Caffeine: how does it affect our health?

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WHEN we wake up in the morning, many of us reach for a coffee to kick-start our day. According to the International Coffee Organization, approximately 1.6 billion cups of coffee are consumed worldwide every day.
The US Food and Drug Administration (FDA) state that the average amount of caffeine consumed in the US is approximately 300 mg per person per day – the equivalent to between two and four cups of coffee.
This is considered to be a moderate caffeine intake, which according to many studies, can promote a variety of health benefits.
But some studies claim otherwise, even suggesting that one or two cups of coffee a day may negatively impact our health. So, what are we to believe? We analyze the potential health benefits, as well as the negative side effects of caffeine consumption.
The main ingredient in coffee is caffeine – a compound that naturally derives from over 60 different plant sources, including coffee beans, tea leaves, cacao seeds and cola nut seeds.
Caffeine acts as a stimulant by activating the central nervous system. It can combat tiredness and improve concentration and focus. According to the University of Michigan Health Service, the stimulating effects of caffeine can start as early as 15 minutes after consumption and last up to 6 hours.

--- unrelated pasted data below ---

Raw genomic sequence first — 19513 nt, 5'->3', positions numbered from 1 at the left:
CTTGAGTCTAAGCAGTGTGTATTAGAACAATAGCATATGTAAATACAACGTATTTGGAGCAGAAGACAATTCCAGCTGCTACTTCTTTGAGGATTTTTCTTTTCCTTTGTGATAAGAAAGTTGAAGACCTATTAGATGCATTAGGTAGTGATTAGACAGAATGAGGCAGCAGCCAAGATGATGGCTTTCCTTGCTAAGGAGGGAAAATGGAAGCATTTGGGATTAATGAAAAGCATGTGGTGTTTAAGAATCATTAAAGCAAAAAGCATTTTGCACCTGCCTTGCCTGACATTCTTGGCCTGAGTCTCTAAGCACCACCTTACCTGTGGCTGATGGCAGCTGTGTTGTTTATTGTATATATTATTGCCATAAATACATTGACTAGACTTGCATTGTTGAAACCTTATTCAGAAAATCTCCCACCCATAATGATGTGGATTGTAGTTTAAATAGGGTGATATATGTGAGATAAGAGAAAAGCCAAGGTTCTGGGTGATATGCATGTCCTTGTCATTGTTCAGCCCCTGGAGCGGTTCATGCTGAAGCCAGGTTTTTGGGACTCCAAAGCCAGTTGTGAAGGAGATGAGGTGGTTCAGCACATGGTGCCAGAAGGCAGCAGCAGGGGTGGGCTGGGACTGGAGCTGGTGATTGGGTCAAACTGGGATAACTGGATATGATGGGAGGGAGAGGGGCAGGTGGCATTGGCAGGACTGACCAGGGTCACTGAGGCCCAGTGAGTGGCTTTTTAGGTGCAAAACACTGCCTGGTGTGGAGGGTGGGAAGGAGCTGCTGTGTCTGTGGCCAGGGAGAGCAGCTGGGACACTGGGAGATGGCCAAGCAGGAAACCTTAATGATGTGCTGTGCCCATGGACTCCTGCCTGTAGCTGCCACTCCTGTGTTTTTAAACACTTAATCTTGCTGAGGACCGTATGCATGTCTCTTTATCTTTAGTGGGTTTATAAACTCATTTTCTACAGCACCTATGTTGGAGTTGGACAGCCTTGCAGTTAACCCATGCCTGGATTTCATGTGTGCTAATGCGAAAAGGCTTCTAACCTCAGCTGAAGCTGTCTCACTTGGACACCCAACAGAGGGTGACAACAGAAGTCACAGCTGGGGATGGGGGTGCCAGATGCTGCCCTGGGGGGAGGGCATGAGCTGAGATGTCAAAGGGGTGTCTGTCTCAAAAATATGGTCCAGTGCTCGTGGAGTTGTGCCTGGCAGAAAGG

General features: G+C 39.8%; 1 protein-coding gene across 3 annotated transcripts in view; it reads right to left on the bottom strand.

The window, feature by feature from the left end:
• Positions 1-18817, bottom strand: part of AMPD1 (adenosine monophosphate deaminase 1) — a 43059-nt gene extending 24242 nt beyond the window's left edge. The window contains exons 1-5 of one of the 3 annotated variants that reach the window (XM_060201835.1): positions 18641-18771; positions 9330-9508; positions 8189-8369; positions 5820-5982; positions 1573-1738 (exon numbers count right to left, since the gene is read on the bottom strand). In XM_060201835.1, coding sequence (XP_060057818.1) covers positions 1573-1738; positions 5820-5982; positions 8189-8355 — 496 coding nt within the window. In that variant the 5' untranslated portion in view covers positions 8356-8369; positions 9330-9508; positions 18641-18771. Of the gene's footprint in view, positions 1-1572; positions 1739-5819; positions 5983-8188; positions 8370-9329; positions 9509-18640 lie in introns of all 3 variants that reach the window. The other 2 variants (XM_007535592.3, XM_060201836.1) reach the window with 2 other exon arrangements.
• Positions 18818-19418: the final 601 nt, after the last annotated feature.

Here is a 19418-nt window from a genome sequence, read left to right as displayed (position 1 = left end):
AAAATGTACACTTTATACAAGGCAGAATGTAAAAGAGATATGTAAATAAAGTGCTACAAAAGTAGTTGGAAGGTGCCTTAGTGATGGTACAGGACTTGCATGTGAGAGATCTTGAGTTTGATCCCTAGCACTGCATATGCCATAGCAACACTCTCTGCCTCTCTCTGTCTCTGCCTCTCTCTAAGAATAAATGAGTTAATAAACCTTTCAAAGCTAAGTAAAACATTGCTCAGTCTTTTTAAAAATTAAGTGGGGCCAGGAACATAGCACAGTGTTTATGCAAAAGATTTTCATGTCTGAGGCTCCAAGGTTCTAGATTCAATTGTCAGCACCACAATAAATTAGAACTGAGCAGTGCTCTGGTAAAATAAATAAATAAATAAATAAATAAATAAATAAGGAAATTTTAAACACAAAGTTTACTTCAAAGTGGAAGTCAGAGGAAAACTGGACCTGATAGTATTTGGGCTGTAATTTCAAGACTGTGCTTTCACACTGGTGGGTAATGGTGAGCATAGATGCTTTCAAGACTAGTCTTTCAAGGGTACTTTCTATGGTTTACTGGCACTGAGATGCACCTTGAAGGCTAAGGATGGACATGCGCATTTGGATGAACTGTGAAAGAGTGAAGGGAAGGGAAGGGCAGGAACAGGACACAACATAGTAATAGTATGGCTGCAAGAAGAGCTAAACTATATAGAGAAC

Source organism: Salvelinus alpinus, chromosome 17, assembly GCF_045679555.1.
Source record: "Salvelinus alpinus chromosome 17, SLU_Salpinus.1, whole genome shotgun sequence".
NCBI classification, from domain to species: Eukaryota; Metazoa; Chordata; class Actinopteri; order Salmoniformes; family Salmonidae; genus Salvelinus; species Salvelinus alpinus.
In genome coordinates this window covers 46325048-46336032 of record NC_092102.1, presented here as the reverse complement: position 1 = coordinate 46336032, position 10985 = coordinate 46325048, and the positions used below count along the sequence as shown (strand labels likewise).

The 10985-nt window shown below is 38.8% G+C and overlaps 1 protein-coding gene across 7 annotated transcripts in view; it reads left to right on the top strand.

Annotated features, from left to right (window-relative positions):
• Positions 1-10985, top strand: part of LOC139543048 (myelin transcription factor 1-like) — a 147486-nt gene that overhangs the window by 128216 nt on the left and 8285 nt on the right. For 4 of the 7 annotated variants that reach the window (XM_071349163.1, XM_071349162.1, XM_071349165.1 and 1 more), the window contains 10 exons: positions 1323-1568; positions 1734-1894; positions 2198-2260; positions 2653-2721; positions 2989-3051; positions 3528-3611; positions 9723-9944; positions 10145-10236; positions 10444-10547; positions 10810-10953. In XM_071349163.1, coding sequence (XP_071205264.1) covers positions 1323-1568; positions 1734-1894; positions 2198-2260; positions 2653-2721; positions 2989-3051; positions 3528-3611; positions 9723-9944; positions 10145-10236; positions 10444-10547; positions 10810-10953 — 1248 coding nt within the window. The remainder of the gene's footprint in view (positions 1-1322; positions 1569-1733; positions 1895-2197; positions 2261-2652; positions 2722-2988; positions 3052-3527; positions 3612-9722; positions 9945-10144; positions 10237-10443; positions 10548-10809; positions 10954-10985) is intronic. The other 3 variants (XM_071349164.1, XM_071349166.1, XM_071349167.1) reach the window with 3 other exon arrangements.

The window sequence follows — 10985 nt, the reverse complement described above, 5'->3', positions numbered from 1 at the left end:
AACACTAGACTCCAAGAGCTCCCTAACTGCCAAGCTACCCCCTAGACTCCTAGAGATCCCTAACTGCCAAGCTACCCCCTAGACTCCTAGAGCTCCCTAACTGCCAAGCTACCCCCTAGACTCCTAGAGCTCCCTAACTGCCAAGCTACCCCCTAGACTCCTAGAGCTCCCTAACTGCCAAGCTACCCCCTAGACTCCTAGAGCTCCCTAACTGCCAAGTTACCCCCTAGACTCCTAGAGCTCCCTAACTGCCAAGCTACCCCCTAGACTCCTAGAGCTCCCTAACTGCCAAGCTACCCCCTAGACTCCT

Other than coffee, caffeine is commonly consumed through tea, soft drinks – particularly energy drinks – and chocolate. It is also found in some prescription and non-prescription drugs, such as cold, allergy and pain medication.
As well as its stimulating effects, caffeine has been heralded for providing an array of health benefits. Some studies have suggested that drinking three or four cups of coffee a day may reduce the risk of liver, mouth and throat cancer.
Last year, Medical News Today reported on a study suggesting that consuming three cups of coffee a day may reduce the risk of liver cancer by 50%, while another study suggests that drinking four cups a day could halve the risk of mouth and throat cancer.
Caffeine consumption has also been associated with positive effects on the brain. Last year, a study from the Harvard School of Public Health suggested that drinking between two and four cups of coffee a day may reduce suicide risk in adults, while more recent research found that ingesting 200 mg of caffeine each day may boost long-term memory. Other studies have also suggested that caffeine intake may protect against type 2 diabetes, Parkinson’s disease, cardiovascular disease and stroke.

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